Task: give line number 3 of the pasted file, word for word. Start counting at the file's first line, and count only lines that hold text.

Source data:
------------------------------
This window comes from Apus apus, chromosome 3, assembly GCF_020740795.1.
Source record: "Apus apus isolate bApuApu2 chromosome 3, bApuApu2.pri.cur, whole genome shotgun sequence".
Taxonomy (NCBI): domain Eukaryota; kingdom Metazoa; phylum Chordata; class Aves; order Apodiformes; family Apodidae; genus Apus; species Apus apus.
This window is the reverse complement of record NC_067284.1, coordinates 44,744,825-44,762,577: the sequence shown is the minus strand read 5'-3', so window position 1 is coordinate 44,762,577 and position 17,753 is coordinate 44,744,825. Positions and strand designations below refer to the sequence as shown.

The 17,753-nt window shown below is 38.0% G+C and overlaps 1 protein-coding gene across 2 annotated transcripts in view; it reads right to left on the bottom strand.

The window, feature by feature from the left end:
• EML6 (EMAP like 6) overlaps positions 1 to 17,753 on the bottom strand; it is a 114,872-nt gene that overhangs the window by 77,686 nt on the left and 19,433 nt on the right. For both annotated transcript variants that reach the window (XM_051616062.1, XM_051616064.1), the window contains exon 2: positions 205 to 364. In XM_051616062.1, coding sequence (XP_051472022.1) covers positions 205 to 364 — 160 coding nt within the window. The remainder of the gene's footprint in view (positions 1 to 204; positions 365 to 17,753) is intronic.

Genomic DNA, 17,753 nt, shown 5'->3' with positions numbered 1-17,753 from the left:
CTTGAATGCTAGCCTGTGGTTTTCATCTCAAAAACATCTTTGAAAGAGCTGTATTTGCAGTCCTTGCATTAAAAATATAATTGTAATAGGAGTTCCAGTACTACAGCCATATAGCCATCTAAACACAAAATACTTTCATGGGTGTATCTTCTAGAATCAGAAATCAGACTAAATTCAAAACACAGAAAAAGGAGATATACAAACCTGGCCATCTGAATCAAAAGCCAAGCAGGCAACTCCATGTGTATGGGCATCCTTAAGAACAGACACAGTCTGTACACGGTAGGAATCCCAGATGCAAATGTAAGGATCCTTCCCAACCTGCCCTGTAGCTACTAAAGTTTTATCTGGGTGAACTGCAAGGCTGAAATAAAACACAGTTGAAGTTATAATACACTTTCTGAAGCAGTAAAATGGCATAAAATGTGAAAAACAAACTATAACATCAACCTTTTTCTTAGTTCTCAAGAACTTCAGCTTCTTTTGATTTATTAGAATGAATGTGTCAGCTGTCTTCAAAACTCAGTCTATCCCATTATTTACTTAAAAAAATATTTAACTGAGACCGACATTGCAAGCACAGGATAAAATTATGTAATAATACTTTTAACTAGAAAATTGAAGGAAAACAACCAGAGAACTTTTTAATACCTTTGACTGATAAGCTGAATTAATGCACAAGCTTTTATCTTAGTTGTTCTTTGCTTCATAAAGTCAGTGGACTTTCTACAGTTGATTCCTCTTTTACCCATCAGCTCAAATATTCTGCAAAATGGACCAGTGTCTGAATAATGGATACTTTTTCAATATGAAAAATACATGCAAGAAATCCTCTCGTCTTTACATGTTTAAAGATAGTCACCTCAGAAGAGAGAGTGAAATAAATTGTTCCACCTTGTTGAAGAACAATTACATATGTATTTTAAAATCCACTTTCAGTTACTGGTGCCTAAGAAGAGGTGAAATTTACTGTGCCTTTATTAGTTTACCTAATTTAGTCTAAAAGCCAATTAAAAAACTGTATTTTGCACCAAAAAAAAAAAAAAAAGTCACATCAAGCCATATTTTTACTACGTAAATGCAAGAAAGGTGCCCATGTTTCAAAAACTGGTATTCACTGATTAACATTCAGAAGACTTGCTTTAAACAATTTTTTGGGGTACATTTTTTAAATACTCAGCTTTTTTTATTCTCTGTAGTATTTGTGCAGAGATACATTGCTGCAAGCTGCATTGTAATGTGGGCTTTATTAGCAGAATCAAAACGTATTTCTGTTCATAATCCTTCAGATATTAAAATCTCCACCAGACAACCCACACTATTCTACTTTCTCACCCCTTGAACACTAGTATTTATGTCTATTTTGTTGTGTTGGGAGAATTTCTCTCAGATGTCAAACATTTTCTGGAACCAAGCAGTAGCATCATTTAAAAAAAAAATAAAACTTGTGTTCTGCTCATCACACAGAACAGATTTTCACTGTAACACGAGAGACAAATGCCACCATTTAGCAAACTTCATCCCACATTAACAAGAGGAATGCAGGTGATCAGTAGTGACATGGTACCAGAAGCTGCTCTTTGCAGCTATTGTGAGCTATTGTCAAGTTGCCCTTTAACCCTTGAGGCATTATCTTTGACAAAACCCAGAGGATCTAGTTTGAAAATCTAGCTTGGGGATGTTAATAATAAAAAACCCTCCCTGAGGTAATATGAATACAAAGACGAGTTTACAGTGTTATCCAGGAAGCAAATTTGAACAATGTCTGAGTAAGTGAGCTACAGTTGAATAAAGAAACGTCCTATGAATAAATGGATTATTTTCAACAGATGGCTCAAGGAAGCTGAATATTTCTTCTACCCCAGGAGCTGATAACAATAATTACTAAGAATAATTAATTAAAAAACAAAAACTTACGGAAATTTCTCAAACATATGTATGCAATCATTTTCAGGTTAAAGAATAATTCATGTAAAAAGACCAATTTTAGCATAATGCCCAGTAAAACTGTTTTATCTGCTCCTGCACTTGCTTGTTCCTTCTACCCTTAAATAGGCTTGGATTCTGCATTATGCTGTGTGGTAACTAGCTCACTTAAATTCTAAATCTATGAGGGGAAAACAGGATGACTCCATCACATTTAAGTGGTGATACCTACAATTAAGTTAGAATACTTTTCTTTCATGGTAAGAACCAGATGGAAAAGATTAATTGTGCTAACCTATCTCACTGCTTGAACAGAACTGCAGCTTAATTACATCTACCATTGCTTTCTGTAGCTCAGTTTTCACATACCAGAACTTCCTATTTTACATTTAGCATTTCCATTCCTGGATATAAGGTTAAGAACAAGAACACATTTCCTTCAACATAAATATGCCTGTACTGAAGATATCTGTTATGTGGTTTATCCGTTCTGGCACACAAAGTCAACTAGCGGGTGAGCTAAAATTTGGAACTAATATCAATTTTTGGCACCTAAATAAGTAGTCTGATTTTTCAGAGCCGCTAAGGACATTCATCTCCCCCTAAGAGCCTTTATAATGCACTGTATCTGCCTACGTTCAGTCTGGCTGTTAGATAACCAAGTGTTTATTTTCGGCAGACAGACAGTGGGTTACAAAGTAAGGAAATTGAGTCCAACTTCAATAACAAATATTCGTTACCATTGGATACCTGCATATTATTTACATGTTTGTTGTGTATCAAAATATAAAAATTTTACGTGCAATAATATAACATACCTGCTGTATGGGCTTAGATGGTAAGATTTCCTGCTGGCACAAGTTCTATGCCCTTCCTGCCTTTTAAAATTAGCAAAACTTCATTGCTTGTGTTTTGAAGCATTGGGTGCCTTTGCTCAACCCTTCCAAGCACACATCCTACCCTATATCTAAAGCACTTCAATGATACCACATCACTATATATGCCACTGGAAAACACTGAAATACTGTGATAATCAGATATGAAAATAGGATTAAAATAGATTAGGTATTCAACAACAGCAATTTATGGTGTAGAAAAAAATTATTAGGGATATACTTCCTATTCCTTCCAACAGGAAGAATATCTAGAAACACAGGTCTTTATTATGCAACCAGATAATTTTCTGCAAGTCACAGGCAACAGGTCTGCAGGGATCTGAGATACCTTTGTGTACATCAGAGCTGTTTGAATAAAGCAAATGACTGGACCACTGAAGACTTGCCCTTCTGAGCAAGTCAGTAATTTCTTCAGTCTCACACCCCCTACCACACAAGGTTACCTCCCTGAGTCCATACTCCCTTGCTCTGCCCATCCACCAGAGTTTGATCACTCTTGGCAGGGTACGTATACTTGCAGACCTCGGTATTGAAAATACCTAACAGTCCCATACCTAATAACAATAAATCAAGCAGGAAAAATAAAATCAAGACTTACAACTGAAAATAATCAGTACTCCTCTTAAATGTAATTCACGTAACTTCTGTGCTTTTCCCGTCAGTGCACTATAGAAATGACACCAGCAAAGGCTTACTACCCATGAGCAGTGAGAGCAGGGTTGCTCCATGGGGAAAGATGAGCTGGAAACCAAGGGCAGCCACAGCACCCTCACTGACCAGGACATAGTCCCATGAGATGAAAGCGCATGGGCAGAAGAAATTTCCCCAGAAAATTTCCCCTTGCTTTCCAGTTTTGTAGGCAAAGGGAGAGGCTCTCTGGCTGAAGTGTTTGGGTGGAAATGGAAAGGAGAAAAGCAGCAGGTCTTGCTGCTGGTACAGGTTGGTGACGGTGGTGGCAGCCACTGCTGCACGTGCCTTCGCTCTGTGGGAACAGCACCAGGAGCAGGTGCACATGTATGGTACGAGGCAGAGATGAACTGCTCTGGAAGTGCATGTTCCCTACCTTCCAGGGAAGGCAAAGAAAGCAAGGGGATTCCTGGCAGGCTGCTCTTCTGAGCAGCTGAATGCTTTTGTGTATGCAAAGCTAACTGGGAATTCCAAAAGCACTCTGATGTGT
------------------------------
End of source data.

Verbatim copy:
Taxonomy (NCBI): domain Eukaryota; kingdom Metazoa; phylum Chordata; class Aves; order Apodiformes; family Apodidae; genus Apus; species Apus apus.